It’s not very often that something new appears in the firearms industry. This is especially true when it comes to rifles. Most of today’s technology reaches back decades, if not further. It seems like if it can be done, someone already did it in the 1950s or 1930s.
So I was not only excited but more than a bit skeptical when I first heard of Teludyne Tech’s new StraightJacket barrel system. While it sounded good, it was hard to accept that this late in the game someone could actually come up with a new twist that actually performed up to its claims.
Developed by Alan Adolphsen, a gifted fabricator from rural Maine, the StraightJacket is actually new and different–although Adolphsen himself is not new to the world of firearms.
He is perhaps best known for his line of handsome, scratch-built flintlocks. But he is no stranger to accuracy or long-range shooting. In a former life, he carried an M24 as a sniper in a U.S. Army Reserve mountain unit.
His quest to improve how a rifle performs began when he took up NRA Highpower. Lying on the 600-yard line one hot Maine summer day, he grew frustrated as his groups opened dramatically as the barrel heated. Scratching his head after the match, he vowed to fix the issue and retired to his shop.
His desire was not simply to swap out barrels but to make the barrel he already had perform. After numerous failed experiments over several years of hard work, he finally developed a system that actually performed and dubbed it the StraightJacket.
The patented system itself is simple. It consists of a standard barrel with an outer sleeve that’s 1.25 inches in diameter. Carbon steel, stainless, aluminum and titanium sleeves are offered. Then a patented mix of bat wings and voodoo is poured into the sleeve and allowed to harden.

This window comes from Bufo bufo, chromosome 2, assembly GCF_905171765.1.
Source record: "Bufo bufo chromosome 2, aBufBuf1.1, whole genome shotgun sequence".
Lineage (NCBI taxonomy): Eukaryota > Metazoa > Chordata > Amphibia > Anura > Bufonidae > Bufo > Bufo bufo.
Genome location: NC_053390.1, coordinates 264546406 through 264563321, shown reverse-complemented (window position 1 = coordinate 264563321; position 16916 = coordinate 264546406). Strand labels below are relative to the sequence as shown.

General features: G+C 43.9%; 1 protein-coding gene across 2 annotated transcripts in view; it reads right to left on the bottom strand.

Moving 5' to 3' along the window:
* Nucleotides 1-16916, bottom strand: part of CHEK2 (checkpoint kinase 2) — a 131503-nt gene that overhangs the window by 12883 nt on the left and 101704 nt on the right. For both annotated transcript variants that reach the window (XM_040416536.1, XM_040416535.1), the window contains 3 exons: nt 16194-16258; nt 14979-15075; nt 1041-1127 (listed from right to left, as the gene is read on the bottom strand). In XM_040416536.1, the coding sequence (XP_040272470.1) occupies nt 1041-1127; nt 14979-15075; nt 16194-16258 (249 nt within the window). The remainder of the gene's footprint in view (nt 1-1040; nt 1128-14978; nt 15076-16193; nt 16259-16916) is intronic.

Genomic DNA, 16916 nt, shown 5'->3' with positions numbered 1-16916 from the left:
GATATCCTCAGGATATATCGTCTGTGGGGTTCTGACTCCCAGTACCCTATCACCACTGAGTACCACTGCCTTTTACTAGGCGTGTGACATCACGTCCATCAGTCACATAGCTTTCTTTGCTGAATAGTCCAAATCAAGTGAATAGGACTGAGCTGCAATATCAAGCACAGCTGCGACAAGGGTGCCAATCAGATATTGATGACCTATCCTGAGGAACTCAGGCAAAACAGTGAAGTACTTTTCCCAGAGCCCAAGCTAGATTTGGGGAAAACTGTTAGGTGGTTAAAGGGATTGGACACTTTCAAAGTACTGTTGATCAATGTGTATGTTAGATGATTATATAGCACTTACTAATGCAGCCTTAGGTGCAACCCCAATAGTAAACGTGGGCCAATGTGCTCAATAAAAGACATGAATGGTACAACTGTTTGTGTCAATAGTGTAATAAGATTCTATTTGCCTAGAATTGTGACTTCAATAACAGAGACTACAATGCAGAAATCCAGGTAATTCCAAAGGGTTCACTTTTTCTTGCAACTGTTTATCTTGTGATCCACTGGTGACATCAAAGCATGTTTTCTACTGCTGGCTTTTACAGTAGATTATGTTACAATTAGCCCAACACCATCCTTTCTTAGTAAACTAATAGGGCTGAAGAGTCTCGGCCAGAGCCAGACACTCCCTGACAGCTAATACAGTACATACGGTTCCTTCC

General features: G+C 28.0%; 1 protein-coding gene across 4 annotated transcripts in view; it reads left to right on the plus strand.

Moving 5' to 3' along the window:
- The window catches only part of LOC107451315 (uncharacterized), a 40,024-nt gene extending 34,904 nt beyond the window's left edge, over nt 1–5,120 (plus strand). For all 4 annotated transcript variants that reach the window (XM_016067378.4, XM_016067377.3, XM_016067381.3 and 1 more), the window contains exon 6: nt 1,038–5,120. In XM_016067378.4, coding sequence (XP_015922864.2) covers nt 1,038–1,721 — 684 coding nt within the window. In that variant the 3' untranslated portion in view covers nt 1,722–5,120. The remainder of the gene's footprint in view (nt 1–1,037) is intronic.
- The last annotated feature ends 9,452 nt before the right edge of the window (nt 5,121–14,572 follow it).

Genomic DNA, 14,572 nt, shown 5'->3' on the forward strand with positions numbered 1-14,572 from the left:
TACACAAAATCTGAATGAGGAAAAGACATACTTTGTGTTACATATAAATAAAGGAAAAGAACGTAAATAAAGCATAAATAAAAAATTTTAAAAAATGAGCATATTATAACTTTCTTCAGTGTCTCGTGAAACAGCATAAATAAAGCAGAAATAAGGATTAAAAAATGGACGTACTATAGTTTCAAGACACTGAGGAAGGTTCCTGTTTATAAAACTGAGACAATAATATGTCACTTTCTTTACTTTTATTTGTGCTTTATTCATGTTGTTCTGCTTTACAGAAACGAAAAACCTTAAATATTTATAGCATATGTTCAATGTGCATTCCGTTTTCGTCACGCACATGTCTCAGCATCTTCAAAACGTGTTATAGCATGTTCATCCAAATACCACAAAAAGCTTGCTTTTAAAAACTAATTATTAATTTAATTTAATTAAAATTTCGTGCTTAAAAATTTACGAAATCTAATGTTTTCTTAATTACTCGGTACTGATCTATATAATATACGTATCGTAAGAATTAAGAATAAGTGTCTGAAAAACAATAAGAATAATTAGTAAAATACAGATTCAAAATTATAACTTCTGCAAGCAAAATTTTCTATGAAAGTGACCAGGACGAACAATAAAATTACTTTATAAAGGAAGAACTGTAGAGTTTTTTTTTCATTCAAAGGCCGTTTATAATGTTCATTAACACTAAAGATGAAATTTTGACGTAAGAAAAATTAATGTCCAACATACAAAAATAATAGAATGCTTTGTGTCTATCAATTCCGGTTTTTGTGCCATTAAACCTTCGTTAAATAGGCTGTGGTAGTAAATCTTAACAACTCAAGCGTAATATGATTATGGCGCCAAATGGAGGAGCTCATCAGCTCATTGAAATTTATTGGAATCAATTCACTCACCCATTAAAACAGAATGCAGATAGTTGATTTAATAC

When completed, the StraightJacket becomes a part of the barrel and is extremely robust. During his initial testing, Adolphsen added a StraightJacket to an old, worn-out military M1898 Mauser barreled action he had lying around the shop. He then went to work on it with a hammer. After putting some minor dings in the stainless steel jacket, he began to swing it like a baseball against an anvil. He eventually succeeded in bending the Mauser action, but the StraightJacket remained intact.
So it’s tough. But what does it do? Good question. Teludyne Tech’s claims for the StraightJacket are: It will improve the accuracy of any barrel; heat more slowly than a conventional barrel; be lighter than a traditional bull barrel; reduce hot-barrel mirage effects; and be extremely robust.
My initial reaction was “Does it cook and clean, too?” Skeptical, I invited Adolphsen to demo his design on my 600-yard range. Rather than never hearing from him again, he showed up with a number of rifles and a pile of ammunition. His attitude was straightforward: Try it and tell me what you think.
One of his mules was an old Lee Enfield No. 4 with a military two-groove barrel that was dark from corrosive ammunition. A Lee Enfield? I shook my head a bit more when I saw numerous boxes of Wolf .303 British ball. However, I shut up once I started shooting it.